Single-Visit Cervical Screening Strategy Picks Up Suspect Lesions Single-Visit Cervical Screening Strategy Picks Up Suspect Lesions
A single-visit cervical cancer screening strategy, trialed in a low-income setting in China, maximizes detection rates and minimizes loss to follow-up at a very low cost of $6 per test.Medscape Medical News (Source: Medscape Medical News Headlines)
Source: Medscape Medical News Headlines - November 19, 2018 Category: Consumer Health News Tags: Hematology-Oncology News Source Type: news

' Shocking' Results With Minimally Invasive Hysterectomy'Shocking' Results With Minimally Invasive Hysterectomy
The surprising results of two new studies prompt a warning from Dr Maurie Markman that minimally invasive radical hysterectomy should not be considered standard of care for early cervical cancer.Medscape Oncology (Source: Medscape Today Headlines)
Source: Medscape Today Headlines - November 15, 2018 Category: Consumer Health News Tags: Hematology-Oncology Commentary Source Type: news

NHS England announces a ‘major overhaul’ of cancer screening programmes
A top-to-bottom review has been launched into the screening services after private firm, Capita, failed to send cervical screening reminders and results and waited two months to tell the NHS about the error. (Source: the Mail online | Health)
Source: the Mail online | Health - November 15, 2018 Category: Consumer Health News Source Type: news

NHS bosses look to overhaul cancer screening
The announcement comes the day after an "appalling" cervical-screening blunder hits more than 40,000 women. (Source: BBC News | Health | UK Edition)
Source: BBC News | Health | UK Edition - November 15, 2018 Category: Consumer Health News Source Type: news

Capita waited two months to tell NHS England about cervical screening letter issues
Capita failed to deliver over 47,000 cervical cancer screening letters to patients - an issues it knew about two months before informing NHS England.  The private company admitted to our sister publication Pulse, where this article was first published, that it had discovered the error in August, but only told NHS England in October. Hide related content:  Show related contentread more (Source: Management in Practice)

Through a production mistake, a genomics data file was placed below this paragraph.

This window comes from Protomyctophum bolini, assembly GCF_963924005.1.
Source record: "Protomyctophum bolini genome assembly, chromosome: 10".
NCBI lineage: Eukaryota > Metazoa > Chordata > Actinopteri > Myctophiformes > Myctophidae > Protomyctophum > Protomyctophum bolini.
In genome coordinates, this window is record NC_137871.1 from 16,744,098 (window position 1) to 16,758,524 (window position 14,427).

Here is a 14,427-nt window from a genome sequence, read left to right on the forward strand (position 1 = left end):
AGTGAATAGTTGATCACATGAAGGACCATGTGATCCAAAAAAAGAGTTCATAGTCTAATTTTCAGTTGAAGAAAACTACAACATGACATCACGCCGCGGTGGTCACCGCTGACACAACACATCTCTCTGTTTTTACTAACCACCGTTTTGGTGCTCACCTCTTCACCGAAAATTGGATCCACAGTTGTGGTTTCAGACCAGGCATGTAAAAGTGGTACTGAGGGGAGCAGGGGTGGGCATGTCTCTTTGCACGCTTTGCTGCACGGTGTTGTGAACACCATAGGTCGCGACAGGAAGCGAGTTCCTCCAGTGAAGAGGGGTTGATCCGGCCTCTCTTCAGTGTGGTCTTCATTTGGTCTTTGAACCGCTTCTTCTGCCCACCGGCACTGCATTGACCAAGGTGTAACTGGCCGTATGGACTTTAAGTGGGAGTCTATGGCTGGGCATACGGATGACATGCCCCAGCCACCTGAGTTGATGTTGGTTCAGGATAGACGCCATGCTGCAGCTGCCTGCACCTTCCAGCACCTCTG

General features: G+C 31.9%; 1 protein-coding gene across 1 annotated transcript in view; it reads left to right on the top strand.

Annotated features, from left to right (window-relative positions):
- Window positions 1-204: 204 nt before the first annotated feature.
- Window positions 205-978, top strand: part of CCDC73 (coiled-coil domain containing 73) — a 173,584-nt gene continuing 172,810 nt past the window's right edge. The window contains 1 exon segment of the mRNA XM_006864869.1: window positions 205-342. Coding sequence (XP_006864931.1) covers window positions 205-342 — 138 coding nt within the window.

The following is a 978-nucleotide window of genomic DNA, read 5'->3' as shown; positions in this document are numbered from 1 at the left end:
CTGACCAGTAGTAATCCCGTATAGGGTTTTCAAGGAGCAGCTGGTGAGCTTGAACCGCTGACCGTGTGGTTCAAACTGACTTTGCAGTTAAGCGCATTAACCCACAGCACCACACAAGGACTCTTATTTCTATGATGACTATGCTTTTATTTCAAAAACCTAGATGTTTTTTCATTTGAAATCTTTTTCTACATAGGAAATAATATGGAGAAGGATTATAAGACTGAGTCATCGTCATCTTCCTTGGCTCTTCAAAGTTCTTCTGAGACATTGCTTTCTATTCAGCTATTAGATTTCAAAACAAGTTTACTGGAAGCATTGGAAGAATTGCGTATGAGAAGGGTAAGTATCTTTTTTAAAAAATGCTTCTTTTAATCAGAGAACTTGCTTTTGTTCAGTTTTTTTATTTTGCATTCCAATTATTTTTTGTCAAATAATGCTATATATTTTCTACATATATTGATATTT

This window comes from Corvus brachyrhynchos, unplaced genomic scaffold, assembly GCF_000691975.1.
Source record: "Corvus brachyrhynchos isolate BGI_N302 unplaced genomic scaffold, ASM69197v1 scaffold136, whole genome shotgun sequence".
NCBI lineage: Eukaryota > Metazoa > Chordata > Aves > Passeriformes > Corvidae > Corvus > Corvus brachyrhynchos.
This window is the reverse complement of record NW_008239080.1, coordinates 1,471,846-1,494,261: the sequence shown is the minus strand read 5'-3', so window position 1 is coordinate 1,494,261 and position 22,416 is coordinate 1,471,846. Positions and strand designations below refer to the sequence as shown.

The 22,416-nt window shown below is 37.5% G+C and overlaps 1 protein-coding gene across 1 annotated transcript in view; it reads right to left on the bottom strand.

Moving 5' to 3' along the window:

Source: Management in Practice - November 15, 2018 Category: Practice Management Authors: Angela Sharda Tags: *** Editor ' s Pick Latest News Source Type: news

Cervical smear blunder affects thousands
More than 40,000 women left in dark over screening error Related items fromOnMedica Is Capita too vital to fail? GP back-office privatisation 'put patients at risk' Capita primary care outsourcing was ‘shambles’ say MPs The HPV vaccine and cervical screening The risk factors for cervical cancer (Source: OnMedica Latest News)
Source: OnMedica Latest News - November 15, 2018 Category: UK Health Source Type: news

At-Home Cervical Swab Kit Offers Valid Results (CME/CE)
(MedPage Today) -- Findings support future use of high-risk HPV self-collection to increase cervical cancer screening (Source: MedPage Today Public Health)
Source: MedPage Today Public Health - November 14, 2018 Category: American Health Source Type: news

BMA: Capita failed to deliver over 47,000 cervical cancer screening letters
The BMA has urged NHS England to end Capita’s contract for GP back office services, after it failed to deliver correspondence relating to cervical cancer screening to 47,700 women.  The BMA has written to NHS England chief executive Simon Stevens after becoming aware of the issue, which it said mainly relates to appointment invitations or reminder letters, but does include some screening results. Hide related content:  Show related contentread more (Source: Management in Practice)
Source: Management in Practice - November 14, 2018 Category: Practice Management Authors: vfiore Tags: *** Editor ' s Pick Patients Practice management Latest News Source Type: news

Nearly 50,000 women are 'at risk of cervical cancer' because of an NHS system error
A blunder by the company Capita, which failed to send letters to thousands of women inviting them to cervical screening appointments, has been called 'incredibly serious' and 'appalling' by experts. (Source: the Mail online | Health)
Source: the Mail online | Health - November 14, 2018 Category: Consumer Health News Source Type: news

Mailed HPV Tests Help Identify Women At Risk for Cervical Cancer Mailed HPV Tests Help Identify Women At Risk for Cervical Cancer